What Goes into the Foreclosure Process in Alberta?

Alberta is a Canadian province with a population of more than 3.5 million people. Single homes and condos are widely popular in this city. 

While buying a home here is an ideal choice, if a borrower cannot repay a home loan amount within a specified date, the lender or the bank can apply for a foreclosure process Alberta.

The lender can imply a mortgage foreclosure to recover a balance loan amount legally in Alberta. Dealing with a foreclosure can be a tedious experience for a homeowner. 

Read on to understand how the legal proceeding works in Canada.

What is a Foreclosure Process?

According to recent statistics, in Alberta, urban housing started totalling 2,660 in August 2021, a year-over-year increase of 53.1 percent.

Foreclosure is the legal method whereby a lender can take possession of a property and initiate a resale when the borrower doesn’t pay the mortgage on time.

Foreclosure Process

The bank or lender resells the property at a foreclosure auction to recover the default loan amount from the borrower. The procedures vary according to different states, residential or commercial property, and the individual terms of an agreement between the two parties involved.

Steps in Foreclosure Process in Alberta

A foreclosure procedure in Alberta starts after the first missed payment from the borrower.

According to the Centre for Public Legal Education in Alberta, three primary laws govern the foreclosure procedures for homes in Alberta. These include:

  • The Law of Property Act
  • Land Titles Act
  • Alberta Rules of Court

Here are the basic steps that bankers will use to seek mortgage payments from borrowers.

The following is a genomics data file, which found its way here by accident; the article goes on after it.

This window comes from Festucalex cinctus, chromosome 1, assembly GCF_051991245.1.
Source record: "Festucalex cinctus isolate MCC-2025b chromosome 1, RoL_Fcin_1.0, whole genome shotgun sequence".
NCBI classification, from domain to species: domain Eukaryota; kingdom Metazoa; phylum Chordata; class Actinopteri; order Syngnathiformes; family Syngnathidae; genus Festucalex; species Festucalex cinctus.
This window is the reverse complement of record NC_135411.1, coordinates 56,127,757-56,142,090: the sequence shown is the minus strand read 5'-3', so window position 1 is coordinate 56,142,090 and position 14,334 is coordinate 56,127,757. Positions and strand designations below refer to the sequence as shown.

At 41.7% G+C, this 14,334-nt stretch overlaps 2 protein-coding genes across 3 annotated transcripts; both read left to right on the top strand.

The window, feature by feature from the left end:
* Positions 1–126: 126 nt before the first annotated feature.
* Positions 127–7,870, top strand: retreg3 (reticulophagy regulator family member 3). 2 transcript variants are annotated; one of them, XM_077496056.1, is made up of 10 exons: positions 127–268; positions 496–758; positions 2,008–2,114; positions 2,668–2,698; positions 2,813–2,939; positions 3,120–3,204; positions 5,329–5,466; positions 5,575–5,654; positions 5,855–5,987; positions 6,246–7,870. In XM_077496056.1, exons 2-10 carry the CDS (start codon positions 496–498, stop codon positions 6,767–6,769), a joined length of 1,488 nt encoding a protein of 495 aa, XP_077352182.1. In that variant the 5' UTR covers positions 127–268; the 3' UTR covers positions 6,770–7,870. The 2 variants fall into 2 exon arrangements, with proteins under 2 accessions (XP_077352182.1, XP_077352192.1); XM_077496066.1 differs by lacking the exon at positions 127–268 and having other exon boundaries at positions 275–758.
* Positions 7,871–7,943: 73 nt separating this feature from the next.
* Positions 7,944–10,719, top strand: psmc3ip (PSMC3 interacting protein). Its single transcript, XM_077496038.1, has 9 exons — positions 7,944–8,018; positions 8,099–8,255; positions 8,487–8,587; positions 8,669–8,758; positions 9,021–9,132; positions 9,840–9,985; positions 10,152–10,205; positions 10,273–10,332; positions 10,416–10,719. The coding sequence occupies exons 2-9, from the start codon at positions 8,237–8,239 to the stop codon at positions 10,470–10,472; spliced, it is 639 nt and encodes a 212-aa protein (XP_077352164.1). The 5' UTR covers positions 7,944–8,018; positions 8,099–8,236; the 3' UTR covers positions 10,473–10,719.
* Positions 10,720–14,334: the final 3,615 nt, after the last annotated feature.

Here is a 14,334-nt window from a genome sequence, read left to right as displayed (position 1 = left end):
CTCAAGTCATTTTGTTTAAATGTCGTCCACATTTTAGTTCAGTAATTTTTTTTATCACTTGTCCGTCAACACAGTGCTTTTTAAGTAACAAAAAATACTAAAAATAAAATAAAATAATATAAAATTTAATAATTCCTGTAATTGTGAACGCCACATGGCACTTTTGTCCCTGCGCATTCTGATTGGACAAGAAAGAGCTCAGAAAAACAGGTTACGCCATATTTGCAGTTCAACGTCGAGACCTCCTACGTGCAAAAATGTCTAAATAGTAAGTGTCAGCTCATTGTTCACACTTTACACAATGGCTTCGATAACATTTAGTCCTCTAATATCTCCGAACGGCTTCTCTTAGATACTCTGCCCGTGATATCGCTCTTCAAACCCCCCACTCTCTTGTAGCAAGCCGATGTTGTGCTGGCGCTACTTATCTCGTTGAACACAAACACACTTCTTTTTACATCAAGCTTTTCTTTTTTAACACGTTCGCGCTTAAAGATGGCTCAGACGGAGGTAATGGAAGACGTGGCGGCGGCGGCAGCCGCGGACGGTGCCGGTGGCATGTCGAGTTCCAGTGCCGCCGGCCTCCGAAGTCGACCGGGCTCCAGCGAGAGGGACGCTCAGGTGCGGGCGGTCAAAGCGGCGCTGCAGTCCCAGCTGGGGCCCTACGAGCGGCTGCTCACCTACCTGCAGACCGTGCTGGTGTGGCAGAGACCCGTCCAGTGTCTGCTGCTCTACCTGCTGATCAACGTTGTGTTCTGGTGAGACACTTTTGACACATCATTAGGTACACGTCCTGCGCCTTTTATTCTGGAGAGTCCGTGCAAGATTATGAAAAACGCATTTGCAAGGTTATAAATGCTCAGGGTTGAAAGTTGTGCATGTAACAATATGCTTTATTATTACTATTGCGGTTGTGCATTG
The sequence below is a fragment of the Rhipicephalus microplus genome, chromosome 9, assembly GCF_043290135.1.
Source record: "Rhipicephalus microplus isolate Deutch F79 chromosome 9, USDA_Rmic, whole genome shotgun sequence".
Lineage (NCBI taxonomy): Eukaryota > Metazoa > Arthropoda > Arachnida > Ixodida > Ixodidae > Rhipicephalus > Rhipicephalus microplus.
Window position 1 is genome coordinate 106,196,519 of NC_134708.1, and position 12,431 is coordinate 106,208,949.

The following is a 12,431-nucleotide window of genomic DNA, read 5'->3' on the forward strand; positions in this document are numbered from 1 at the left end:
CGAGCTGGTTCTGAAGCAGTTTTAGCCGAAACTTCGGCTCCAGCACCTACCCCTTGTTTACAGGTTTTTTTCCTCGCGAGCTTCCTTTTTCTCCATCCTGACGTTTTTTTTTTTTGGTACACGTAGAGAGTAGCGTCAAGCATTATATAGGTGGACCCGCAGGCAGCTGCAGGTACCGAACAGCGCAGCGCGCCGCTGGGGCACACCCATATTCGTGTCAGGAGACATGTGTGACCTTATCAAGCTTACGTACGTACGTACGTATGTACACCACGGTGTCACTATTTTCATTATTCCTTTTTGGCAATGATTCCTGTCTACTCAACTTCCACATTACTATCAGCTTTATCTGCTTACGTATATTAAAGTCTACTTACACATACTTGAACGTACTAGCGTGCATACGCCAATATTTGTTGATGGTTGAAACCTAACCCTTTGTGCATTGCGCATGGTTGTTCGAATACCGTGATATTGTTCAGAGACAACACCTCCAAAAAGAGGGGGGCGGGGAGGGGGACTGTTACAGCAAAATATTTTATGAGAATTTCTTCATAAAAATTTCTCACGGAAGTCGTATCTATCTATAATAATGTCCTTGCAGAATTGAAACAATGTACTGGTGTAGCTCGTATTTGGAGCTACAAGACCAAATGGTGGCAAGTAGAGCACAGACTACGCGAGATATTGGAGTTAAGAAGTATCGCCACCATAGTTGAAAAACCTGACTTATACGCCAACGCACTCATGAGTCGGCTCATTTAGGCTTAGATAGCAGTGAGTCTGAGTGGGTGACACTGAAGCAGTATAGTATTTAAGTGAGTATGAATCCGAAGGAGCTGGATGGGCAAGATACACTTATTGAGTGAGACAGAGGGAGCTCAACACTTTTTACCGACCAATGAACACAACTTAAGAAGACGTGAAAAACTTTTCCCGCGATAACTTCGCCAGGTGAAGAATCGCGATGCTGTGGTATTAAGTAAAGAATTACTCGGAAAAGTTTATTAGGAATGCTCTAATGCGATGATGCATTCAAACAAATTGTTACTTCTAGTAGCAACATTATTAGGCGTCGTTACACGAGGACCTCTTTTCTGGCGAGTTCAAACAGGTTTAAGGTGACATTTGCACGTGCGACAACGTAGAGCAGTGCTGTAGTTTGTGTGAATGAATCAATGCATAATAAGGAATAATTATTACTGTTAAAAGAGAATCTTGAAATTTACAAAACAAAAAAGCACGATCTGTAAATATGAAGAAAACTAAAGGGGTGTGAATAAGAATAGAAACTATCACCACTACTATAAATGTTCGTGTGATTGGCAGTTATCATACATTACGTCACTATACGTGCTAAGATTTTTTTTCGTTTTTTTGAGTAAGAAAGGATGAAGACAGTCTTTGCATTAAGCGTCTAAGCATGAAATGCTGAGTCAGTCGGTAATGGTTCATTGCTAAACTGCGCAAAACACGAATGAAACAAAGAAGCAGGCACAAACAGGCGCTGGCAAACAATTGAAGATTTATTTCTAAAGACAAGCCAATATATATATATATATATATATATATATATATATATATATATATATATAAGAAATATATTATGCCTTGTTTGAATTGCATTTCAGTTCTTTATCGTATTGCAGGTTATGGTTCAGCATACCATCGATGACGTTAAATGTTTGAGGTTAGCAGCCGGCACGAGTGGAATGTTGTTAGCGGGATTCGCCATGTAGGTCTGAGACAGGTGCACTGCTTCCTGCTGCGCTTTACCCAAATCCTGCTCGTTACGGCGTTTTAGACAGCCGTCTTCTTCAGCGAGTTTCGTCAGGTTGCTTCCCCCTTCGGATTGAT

Initial Notice to the Borrower

The first step that the lender takes is to remind the borrower of one or two missed payments. The borrower will receive a default notice, an official letter, or a reminder call demanding the pending fees.

If the borrower fails to acknowledge the letter, the banker goes to the next step to get back their money.

File a Statement of Claim Through Court

The next step is sending a statement of claim with the help of an attorney in Alberta. You can find many licensed real estate law firms in Canada to fight your case in such a situation.

The claim statement will include the pending fees and the grace period to repay the amount. 

File a Statement of Defense

If the borrower cannot pay back the amount, they can file a statement of defence to fight their case against the lender. The borrower can give a list of legitimate reasons to defend the lawsuit.

If they cannot give worthy reasons, the default fees and the cost of final judgment will increase.

Negotiating a Consent Order

A borrower can also negotiate to extend the grace period for repaying the amount. It gives time for homeowners to sell the property and pay back the money to banks on time.

The court can also grant a redemption period of about six months to help the borrower arrange for funds. After the period is over, the court will pass the final judgment on how the property will be dealt with.

It is necessary to understand the foreclosure process in Alberta in detail before you apply for credit to buy a property in Alberta.

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